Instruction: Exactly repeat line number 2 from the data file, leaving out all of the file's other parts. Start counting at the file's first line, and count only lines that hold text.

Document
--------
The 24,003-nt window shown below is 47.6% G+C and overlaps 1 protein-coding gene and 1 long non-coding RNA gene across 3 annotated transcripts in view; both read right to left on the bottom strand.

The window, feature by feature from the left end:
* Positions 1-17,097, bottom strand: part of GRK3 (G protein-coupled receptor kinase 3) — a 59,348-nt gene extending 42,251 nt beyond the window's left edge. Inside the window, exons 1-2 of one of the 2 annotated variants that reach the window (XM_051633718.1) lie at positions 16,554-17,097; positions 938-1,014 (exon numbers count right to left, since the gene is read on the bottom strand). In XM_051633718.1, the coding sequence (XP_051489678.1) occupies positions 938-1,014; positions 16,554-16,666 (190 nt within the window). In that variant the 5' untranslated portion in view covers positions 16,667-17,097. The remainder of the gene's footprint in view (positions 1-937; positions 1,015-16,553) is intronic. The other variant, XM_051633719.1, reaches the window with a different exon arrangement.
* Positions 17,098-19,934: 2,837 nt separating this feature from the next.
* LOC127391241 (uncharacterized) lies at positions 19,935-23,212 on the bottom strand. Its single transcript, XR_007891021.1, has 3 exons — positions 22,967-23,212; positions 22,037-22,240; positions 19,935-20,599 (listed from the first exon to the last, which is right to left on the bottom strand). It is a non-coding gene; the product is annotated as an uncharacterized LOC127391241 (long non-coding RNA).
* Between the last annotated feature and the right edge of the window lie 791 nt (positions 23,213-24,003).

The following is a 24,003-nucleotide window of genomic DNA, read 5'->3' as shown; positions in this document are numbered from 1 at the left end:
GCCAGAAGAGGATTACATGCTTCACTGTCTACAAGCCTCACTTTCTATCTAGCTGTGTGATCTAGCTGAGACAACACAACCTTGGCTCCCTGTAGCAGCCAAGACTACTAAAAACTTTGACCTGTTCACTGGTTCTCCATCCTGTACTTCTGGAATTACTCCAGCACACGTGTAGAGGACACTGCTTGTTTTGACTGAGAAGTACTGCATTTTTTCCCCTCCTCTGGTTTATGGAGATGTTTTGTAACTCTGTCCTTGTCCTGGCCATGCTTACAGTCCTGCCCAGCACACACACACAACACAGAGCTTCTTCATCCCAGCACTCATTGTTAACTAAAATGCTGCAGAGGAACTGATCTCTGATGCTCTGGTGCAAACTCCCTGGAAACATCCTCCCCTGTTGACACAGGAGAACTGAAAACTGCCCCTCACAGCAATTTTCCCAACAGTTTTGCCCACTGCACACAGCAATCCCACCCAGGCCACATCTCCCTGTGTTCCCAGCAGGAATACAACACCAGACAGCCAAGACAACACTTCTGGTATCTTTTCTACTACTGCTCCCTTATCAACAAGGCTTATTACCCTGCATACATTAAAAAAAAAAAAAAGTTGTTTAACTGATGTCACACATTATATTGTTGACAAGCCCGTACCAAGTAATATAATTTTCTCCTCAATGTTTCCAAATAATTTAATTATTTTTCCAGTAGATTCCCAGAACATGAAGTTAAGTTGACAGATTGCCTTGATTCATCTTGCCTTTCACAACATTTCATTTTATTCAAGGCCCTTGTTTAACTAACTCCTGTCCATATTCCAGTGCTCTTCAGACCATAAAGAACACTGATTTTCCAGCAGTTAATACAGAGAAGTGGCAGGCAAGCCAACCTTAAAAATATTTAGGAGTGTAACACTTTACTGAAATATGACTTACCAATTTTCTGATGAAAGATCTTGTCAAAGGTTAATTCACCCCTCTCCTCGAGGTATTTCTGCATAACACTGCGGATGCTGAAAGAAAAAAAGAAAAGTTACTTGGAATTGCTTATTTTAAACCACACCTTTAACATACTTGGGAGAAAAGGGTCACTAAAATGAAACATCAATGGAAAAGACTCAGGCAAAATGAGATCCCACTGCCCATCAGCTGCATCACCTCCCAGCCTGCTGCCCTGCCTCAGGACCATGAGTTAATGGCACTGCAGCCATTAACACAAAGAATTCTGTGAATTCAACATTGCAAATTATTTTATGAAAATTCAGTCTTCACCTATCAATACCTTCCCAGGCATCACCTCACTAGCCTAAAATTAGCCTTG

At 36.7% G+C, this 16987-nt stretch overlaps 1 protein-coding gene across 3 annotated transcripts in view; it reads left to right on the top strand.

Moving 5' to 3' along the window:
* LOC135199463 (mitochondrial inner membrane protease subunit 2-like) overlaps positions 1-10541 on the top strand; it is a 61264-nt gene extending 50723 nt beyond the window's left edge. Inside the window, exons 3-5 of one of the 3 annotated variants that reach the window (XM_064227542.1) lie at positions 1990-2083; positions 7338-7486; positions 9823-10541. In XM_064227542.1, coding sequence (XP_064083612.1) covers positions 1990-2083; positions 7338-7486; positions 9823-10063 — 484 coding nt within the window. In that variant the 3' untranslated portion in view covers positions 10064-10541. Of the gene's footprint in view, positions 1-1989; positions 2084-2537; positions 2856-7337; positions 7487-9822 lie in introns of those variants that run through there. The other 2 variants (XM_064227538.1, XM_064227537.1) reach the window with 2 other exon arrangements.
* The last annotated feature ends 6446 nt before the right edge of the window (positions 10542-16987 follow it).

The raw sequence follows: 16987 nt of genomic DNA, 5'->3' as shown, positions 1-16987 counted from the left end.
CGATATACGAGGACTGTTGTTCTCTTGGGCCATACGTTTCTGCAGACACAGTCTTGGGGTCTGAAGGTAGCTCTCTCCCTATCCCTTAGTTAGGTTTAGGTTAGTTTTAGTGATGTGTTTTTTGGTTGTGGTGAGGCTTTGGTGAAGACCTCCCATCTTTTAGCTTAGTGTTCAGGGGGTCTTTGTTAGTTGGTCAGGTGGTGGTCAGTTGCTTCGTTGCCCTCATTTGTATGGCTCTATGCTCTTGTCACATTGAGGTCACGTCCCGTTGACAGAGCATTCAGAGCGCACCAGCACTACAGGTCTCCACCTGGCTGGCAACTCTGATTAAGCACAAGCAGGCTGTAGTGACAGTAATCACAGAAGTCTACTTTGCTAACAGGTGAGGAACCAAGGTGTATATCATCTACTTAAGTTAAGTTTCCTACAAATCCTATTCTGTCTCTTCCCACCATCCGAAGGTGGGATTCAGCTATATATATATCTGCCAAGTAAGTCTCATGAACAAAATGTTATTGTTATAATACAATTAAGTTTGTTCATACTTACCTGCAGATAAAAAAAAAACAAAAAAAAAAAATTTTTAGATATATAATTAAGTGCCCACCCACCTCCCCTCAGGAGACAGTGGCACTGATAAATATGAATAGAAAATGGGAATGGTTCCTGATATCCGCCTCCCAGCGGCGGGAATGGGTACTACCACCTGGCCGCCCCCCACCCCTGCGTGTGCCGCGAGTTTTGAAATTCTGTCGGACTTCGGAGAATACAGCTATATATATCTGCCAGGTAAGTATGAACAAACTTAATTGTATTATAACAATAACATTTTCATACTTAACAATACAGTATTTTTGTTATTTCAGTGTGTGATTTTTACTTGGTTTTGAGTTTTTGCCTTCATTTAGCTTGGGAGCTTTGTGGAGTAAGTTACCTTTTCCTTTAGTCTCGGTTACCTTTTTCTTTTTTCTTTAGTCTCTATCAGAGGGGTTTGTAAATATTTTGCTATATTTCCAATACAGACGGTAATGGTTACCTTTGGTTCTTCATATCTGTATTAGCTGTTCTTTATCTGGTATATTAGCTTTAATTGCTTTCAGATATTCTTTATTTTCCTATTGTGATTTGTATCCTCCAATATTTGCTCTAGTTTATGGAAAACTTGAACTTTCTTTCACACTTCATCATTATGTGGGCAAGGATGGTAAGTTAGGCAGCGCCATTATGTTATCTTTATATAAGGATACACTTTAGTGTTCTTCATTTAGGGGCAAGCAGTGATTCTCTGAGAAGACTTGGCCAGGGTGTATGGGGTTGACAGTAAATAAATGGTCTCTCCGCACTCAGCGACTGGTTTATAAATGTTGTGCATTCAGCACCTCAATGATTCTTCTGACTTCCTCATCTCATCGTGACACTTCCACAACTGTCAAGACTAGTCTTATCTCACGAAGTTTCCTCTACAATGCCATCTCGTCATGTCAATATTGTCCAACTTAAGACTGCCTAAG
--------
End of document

The window, feature by feature from the left end: